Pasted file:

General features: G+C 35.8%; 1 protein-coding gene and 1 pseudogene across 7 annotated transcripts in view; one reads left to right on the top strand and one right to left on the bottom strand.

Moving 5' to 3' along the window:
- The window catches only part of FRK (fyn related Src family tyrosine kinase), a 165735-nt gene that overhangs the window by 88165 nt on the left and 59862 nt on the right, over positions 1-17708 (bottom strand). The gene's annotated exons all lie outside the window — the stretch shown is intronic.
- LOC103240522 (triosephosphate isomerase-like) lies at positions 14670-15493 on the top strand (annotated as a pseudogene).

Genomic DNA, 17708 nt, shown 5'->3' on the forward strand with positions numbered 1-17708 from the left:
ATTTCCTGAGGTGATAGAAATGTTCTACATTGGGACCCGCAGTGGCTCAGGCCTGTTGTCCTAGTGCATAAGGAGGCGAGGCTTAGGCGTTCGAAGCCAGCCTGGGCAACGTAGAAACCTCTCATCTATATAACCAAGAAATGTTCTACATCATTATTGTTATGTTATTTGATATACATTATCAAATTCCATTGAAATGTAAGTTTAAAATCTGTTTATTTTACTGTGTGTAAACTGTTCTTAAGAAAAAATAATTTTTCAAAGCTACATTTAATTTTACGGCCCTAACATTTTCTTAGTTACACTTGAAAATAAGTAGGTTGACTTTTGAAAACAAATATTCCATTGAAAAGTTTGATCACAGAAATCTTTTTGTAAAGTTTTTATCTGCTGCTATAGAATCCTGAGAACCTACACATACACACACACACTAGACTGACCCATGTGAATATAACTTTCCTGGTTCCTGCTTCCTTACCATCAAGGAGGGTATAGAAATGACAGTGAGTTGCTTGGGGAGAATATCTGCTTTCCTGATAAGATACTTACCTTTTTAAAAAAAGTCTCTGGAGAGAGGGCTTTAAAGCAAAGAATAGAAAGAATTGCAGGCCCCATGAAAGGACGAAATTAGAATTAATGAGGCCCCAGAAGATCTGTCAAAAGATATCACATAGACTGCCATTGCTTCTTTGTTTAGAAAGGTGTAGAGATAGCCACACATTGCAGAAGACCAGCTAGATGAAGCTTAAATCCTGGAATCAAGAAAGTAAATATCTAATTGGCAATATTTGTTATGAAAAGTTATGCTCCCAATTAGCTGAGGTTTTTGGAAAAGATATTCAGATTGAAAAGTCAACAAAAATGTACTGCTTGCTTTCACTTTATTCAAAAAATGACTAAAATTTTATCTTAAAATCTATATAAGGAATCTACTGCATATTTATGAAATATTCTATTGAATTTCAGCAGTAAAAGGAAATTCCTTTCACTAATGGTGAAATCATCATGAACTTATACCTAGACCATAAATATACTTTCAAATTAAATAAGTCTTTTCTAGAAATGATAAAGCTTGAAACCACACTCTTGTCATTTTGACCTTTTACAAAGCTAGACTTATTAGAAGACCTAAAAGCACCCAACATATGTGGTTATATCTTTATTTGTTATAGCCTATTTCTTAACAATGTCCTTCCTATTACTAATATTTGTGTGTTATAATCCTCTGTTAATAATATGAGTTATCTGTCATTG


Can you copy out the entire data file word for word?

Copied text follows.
General features: G+C 35.8%; 1 protein-coding gene and 1 pseudogene across 7 annotated transcripts in view; one reads left to right on the top strand and one right to left on the bottom strand.

Moving 5' to 3' along the window:
- The window catches only part of FRK (fyn related Src family tyrosine kinase), a 165735-nt gene that overhangs the window by 88165 nt on the left and 59862 nt on the right, over positions 1-17708 (bottom strand). The gene's annotated exons all lie outside the window — the stretch shown is intronic.
- LOC103240522 (triosephosphate isomerase-like) lies at positions 14670-15493 on the top strand (annotated as a pseudogene).

Genomic DNA, 17708 nt, shown 5'->3' on the forward strand with positions numbered 1-17708 from the left:
ATTTCCTGAGGTGATAGAAATGTTCTACATTGGGACCCGCAGTGGCTCAGGCCTGTTGTCCTAGTGCATAAGGAGGCGAGGCTTAGGCGTTCGAAGCCAGCCTGGGCAACGTAGAAACCTCTCATCTATATAACCAAGAAATGTTCTACATCATTATTGTTATGTTATTTGATATACATTATCAAATTCCATTGAAATGTAAGTTTAAAATCTGTTTATTTTACTGTGTGTAAACTGTTCTTAAGAAAAAATAATTTTTCAAAGCTACATTTAATTTTACGGCCCTAACATTTTCTTAGTTACACTTGAAAATAAGTAGGTTGACTTTTGAAAACAAATATTCCATTGAAAAGTTTGATCACAGAAATCTTTTTGTAAAGTTTTTATCTGCTGCTATAGAATCCTGAGAACCTACACATACACACACACACTAGACTGACCCATGTGAATATAACTTTCCTGGTTCCTGCTTCCTTACCATCAAGGAGGGTATAGAAATGACAGTGAGTTGCTTGGGGAGAATATCTGCTTTCCTGATAAGATACTTACCTTTTTAAAAAAAGTCTCTGGAGAGAGGGCTTTAAAGCAAAGAATAGAAAGAATTGCAGGCCCCATGAAAGGACGAAATTAGAATTAATGAGGCCCCAGAAGATCTGTCAAAAGATATCACATAGACTGCCATTGCTTCTTTGTTTAGAAAGGTGTAGAGATAGCCACACATTGCAGAAGACCAGCTAGATGAAGCTTAAATCCTGGAATCAAGAAAGTAAATATCTAATTGGCAATATTTGTTATGAAAAGTTATGCTCCCAATTAGCTGAGGTTTTTGGAAAAGATATTCAGATTGAAAAGTCAACAAAAATGTACTGCTTGCTTTCACTTTATTCAAAAAATGACTAAAATTTTATCTTAAAATCTATATAAGGAATCTACTGCATATTTATGAAATATTCTATTGAATTTCAGCAGTAAAAGGAAATTCCTTTCACTAATGGTGAAATCATCATGAACTTATACCTAGACCATAAATATACTTTCAAATTAAATAAGTCTTTTCTAGAAATGATAAAGCTTGAAACCACACTCTTGTCATTTTGACCTTTTACAAAGCTAGACTTATTAGAAGACCTAAAAGCACCCAACATATGTGGTTATATCTTTATTTGTTATAGCCTATTTCTTAACAATGTCCTTCCTATTACTAATATTTGTGTGTTATAATCCTCTGTTAATAATATGAGTTATCTGTCATTG